“We tend to grow incrementally, and so we don’t have any predetermined numbers,” Whalen said. “The market is big enough that we would like to get into double digits of attorneys, but if you look at how we have grown at other markets, it takes up a couple of years to get up to that attorney head count.”
Whalen said the firm, which has 215 attorneys, has no interest in expanding to either the East Coast or West Coast but instead focus on markets like it has from Nevada to Illinois. Whalen said he expects other firms outside the market to target Las Vegas as his firm did.
“If you look at what happened in Dallas, Denver, Atlanta and Phoenix, you have seen firms in the top 100 and 200 that came into those markets,” Whalen said. “You have more than a handful in Las Vegas, and as it gets bigger and the economy continues to grow at the clip it has grown, I’m pretty confident you will see several other law firms come into town in the next year because it has less saturation than in other markets. We’re assuming they will come here like they have come to Denver.”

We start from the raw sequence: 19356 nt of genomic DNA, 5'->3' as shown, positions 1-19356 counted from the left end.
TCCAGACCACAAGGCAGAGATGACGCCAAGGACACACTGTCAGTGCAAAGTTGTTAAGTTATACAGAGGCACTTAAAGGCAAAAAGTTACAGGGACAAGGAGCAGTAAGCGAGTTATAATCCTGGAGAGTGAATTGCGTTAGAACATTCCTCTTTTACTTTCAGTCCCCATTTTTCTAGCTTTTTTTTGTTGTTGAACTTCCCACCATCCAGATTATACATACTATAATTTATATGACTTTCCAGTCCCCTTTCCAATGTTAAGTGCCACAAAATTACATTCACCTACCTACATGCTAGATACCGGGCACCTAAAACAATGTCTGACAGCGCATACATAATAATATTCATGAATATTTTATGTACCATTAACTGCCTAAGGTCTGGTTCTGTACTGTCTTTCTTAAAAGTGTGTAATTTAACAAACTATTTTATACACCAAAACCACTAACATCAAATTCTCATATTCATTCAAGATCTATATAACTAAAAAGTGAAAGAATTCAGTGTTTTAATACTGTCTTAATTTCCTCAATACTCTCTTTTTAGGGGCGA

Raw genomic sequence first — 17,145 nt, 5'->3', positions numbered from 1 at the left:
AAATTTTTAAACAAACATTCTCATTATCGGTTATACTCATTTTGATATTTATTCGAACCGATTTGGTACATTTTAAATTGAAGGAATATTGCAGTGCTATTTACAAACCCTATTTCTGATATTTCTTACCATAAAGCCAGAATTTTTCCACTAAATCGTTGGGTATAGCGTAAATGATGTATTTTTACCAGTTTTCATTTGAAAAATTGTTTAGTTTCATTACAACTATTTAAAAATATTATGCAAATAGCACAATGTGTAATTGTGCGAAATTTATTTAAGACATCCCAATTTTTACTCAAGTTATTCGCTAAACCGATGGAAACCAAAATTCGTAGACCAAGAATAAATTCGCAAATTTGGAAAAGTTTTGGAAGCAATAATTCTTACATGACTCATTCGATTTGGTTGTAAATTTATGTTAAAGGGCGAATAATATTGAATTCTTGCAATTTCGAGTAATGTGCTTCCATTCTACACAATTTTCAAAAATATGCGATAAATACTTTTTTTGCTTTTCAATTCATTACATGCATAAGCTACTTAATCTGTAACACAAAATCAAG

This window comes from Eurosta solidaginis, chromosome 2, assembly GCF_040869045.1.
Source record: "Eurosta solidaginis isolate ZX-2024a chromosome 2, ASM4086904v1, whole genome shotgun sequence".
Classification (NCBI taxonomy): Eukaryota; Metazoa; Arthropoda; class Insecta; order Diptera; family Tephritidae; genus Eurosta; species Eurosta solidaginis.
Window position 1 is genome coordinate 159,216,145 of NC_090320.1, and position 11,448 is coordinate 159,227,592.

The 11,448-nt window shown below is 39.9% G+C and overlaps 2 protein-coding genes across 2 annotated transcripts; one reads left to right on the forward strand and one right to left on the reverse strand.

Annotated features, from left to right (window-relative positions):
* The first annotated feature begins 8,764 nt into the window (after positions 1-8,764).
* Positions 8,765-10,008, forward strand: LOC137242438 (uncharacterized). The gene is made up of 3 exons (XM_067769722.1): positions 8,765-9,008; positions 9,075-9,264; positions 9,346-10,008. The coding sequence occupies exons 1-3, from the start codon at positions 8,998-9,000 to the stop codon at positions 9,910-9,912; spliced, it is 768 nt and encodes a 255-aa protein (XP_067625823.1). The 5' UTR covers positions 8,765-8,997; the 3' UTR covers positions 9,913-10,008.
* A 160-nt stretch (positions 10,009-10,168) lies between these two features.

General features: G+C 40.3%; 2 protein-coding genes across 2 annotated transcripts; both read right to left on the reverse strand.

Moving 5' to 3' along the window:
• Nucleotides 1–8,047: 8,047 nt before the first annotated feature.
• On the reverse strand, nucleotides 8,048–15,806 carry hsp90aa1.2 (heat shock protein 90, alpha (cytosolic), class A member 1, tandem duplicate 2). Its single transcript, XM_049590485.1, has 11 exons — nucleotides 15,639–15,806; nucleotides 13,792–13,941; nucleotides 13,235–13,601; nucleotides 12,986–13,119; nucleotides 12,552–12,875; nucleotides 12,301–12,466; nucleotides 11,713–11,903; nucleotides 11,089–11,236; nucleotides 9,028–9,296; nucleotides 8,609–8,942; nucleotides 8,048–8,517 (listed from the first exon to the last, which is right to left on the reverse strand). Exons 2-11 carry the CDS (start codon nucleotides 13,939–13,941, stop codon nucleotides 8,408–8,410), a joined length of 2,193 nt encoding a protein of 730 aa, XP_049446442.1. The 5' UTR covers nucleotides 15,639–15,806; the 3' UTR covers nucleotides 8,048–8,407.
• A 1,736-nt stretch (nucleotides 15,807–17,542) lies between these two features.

Mowbray said that the decision by the firm to build a practice in Las Vegas speaks well of the city and that the trend will resume as it did a decade ago, before the recession. He said it’s a reflection of the city’s economic growth and bounce-back from the downturn that tested firms and saw some fail.
“There’s a national interest in Las Vegas,” Mowbray said. “You will see other national firms and possibly some international firms. That’s all a good sign. There’s opportunity here. The tourism industry continues to grow, and now we have major sports teams that will bring a new influx not just for the legal community but businesses in general.”
Mowbray has received numerous awards and recognitions for his professional and civic work, including honors as a best lawyer in America (2010-2017) and a Champion of Justice through Service Award from the Clark County Law Foundation in 2016. He earned his undergraduate and law degrees from the University of Notre Dame.